Would I do it again? Only if there was no way around it and more conservative measures had failed.
    Alea Jacta Est

  7. #32
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    Thanks for the updates everyone. Some interesting stories there. I like this paragraph most- "Any regrets doing the surgery? Nope, my Ortho & PT were honest about the length of time it would take to rehab and just how much pain i was going to be in. My shoulder is just about as strong as it was moments before the accident, the ROM is right up there and I'm no longer in pain from the shoulder constantly dislocating.'

    Most everything else is pretty discouraging. I am searching the interwebs for alternate non-op solutions but it doesn't look promising. If I didn't ride bikes, lift weights, work in the construction industry or do any other outdoor activities I suppose I could skip surgery and risk loss of my ROM and let it heal as is. Not an option...I am 41 and hope to have many more years left on the bike, I simply need to get better and not crash so much, that in conjunction with becoming a more mild XC type rider I guess!?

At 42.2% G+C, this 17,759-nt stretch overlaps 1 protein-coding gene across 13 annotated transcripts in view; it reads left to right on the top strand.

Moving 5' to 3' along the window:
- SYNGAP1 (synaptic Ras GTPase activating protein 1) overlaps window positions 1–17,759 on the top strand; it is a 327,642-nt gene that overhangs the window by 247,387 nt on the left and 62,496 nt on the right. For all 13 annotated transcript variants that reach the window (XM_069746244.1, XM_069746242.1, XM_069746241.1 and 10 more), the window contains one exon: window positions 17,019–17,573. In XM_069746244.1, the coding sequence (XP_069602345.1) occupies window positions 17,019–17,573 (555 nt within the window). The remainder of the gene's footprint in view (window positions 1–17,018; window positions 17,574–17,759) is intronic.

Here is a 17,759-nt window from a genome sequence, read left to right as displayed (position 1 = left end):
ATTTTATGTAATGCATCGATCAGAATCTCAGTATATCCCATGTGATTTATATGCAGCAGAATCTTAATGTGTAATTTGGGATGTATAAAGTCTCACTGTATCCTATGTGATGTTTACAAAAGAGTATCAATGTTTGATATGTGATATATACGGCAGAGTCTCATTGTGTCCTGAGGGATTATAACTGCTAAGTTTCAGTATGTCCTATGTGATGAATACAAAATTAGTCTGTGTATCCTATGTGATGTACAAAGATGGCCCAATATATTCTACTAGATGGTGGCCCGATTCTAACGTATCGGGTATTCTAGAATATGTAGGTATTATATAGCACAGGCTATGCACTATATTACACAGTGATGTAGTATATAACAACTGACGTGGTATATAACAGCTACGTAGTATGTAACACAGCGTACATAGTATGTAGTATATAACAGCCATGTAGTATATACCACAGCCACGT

8. #33
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    Full-Thickness Tear of Rotator Cuff

    Hey all...I'm the thread starter! Saw some activity, so I figured I'd provide an update.

    I'm 14 months post-surgery, and have been fully recovered for a while. Was back to full speed probably six months after surgery. Just did a 24-hour race solo SS...did 170 miles. I've been back in the gym for a while, at full strength and 95-99% ROM. The shoulder can be a bit "crunchy", and feels stiff deep into certain exercises, but no big deal. I do everything I did pre-injury. Riding is a non-issue, though I haven't crashed on it again.

    The surgery went really well for me, and my shoulder was torn up (see above). I was off pain meds within a week. The key, in my opinion, is the surgeon. The better he is; the better the outcome, recovery and pain.

    Good luck, and make sure to be an excellent and obedient PT and rehab patient. You don't want to shortcut that!!


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  9. #34